Speaking about the PC register, there is one typical feature found in the YASEP and the YGREC. This can't be directly applied to other more sophisticated architectures but it's very handy for small ones.
The ALU result bus is swapped with the NPC when executing a CALL instruction. This effectively saves the NPC to the register set and the result goes to PC.
This is a nicely RISCy method because the return address is saved to the register set, and not a "link register" or a stack. This is very flexible so you can have coroutines and all kinds of neat features at almost no price, as long as you manage your stacks manually and correctly.
On the YASEP and YGREC, the return address (NPC) is often saved to a register that maps to memory. All you have to do then is increment/decrement the pointer to create an effective stack.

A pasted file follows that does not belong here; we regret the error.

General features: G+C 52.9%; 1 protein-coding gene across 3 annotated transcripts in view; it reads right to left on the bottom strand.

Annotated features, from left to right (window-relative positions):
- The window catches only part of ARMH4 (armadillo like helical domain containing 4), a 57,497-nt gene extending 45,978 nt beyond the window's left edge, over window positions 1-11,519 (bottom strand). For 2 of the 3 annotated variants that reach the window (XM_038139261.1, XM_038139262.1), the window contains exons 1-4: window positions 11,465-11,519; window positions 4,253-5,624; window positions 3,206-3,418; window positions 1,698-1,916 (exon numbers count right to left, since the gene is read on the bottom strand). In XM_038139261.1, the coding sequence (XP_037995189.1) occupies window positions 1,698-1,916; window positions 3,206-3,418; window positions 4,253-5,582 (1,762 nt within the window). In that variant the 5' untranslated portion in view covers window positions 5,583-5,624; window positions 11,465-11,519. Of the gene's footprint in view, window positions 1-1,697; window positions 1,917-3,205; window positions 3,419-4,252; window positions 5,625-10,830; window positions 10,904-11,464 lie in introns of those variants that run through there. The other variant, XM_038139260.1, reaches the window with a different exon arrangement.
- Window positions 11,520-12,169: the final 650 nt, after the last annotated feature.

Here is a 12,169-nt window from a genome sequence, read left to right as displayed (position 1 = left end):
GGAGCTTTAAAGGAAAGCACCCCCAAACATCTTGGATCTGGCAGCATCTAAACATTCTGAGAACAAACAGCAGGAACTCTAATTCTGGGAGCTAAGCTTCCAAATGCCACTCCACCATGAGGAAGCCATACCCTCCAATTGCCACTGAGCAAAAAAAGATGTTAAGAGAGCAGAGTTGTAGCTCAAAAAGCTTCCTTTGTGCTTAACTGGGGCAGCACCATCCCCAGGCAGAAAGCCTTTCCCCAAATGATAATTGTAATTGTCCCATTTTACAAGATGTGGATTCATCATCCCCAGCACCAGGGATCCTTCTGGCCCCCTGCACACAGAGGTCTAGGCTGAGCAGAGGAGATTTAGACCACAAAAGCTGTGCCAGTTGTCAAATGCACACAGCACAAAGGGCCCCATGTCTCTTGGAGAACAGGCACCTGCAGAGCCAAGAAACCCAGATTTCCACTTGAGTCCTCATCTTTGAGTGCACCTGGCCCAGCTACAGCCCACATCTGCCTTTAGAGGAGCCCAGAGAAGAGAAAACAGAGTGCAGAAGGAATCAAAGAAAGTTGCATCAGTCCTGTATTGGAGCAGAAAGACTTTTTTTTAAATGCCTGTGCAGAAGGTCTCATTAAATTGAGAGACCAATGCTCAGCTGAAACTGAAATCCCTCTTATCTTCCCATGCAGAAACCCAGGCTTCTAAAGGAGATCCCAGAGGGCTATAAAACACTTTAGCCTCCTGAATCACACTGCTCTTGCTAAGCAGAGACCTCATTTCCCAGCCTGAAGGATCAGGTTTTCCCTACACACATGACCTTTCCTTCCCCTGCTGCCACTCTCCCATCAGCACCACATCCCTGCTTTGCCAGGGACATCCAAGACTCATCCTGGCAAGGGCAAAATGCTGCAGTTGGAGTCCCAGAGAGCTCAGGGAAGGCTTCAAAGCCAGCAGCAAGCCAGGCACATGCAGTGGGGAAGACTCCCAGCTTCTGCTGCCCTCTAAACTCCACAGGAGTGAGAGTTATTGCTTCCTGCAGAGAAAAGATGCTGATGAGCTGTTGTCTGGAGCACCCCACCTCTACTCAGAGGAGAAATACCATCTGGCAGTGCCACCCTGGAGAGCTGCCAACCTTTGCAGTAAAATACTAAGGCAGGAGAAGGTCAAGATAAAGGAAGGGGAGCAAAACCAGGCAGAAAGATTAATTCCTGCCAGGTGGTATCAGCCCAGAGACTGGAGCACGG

As a result, the CALL opcode is "just another version of MOV with the swap bit set".
Now, what happens with a CALL to PC ? The NPC is lost because PC is overwritten with the result bus. This is easily detected and can serve as a special type of JUMP (in YGREC, it's the "overlay" instruction).
Among the other notable strategies for dealing with CALL, let's mention the system implemented by TREX, inspired by some FORTH processors. This is pretty radical : every write to PC saves the last PC to the dedicated/implicit LINK register. So there is no distinction between CALL and JUMP for example. But this wastes one register for a fixed function, which might not be suitable to architectures with a small register set...